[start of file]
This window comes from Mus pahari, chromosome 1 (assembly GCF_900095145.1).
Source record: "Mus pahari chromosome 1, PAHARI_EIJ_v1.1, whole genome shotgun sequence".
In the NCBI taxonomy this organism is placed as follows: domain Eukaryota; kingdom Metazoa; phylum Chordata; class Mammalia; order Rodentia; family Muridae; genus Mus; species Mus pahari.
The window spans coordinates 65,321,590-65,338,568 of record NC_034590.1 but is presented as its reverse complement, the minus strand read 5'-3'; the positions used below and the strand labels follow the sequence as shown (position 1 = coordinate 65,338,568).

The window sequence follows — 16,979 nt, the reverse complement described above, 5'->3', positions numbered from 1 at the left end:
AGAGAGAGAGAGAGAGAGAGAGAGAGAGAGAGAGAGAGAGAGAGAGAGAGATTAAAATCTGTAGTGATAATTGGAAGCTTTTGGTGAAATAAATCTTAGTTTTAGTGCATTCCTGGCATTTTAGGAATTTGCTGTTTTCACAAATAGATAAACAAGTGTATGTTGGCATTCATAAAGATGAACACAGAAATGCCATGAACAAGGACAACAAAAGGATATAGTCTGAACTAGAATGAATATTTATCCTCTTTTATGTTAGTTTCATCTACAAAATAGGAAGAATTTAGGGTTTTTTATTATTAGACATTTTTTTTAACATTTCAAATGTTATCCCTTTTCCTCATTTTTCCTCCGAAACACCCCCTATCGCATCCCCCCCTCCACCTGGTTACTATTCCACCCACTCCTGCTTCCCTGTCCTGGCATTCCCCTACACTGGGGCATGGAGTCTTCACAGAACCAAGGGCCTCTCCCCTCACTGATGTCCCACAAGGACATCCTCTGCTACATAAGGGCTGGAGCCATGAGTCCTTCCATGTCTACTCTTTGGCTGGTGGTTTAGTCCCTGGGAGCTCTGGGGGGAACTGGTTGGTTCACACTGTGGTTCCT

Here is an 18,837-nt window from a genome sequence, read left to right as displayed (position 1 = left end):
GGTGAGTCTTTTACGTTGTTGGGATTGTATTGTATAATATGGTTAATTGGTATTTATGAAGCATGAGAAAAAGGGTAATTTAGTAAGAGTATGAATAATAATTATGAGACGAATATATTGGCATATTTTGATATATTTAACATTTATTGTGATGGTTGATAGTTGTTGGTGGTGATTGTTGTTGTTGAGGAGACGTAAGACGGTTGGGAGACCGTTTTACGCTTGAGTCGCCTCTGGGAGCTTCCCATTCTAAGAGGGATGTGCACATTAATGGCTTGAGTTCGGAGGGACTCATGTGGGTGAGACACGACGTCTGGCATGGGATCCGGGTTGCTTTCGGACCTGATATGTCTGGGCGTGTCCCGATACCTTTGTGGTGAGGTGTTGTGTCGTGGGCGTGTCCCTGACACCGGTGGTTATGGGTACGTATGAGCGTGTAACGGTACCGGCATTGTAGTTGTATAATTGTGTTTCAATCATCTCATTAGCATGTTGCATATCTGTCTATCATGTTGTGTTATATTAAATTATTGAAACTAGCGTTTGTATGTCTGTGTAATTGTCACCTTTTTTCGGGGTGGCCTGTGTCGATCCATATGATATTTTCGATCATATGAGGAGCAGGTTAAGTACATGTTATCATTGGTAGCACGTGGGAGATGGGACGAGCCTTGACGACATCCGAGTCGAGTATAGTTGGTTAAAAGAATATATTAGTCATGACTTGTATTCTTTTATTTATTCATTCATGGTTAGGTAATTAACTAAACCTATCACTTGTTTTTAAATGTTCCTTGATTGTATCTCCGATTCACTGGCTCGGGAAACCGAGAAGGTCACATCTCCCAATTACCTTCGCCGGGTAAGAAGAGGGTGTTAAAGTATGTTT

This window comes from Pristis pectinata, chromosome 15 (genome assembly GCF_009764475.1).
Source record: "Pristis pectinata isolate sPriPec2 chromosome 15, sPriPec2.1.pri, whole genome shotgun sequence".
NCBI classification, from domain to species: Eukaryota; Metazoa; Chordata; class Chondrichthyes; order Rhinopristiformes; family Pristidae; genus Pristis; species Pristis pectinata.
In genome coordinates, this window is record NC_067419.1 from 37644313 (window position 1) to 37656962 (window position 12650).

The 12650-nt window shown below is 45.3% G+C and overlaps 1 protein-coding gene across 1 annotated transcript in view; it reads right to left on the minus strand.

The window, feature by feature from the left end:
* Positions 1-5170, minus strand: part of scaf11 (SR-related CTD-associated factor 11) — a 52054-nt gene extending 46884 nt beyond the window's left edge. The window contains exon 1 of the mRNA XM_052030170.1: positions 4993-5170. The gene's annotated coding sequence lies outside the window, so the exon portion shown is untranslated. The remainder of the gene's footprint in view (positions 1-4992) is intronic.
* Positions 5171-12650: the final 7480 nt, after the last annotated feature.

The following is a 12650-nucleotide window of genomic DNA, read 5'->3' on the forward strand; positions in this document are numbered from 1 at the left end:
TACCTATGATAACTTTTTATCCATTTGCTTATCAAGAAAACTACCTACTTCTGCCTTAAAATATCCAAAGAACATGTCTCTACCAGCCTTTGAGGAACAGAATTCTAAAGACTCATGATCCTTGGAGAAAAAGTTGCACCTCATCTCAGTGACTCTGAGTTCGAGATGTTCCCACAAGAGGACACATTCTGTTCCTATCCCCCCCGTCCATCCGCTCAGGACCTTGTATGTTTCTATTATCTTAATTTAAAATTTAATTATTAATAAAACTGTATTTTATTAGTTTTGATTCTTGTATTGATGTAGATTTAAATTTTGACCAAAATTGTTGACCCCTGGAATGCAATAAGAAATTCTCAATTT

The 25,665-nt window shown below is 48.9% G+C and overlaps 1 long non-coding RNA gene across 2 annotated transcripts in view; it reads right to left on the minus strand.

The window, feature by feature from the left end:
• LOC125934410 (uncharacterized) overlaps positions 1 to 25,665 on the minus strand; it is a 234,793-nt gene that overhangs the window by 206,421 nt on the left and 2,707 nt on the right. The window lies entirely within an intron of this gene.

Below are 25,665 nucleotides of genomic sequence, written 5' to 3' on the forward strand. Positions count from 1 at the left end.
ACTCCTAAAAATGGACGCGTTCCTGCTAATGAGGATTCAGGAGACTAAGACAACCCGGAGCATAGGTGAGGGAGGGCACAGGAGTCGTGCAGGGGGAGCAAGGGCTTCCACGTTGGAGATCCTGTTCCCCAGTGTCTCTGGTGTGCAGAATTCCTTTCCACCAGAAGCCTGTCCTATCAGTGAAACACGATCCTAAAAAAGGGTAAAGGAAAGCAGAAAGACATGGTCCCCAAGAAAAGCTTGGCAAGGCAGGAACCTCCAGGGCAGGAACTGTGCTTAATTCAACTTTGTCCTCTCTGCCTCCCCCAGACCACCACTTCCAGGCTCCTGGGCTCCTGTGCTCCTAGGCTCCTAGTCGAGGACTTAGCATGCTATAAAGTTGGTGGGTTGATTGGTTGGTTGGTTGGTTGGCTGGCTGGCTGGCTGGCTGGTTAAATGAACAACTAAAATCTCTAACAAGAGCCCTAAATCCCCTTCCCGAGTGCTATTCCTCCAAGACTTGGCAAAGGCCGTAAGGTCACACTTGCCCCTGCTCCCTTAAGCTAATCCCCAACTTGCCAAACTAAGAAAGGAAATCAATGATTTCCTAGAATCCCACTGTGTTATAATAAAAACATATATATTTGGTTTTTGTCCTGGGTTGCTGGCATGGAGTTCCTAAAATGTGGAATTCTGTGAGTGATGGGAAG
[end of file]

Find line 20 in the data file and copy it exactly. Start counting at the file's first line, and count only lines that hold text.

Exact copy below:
The window, feature by feature from the left end: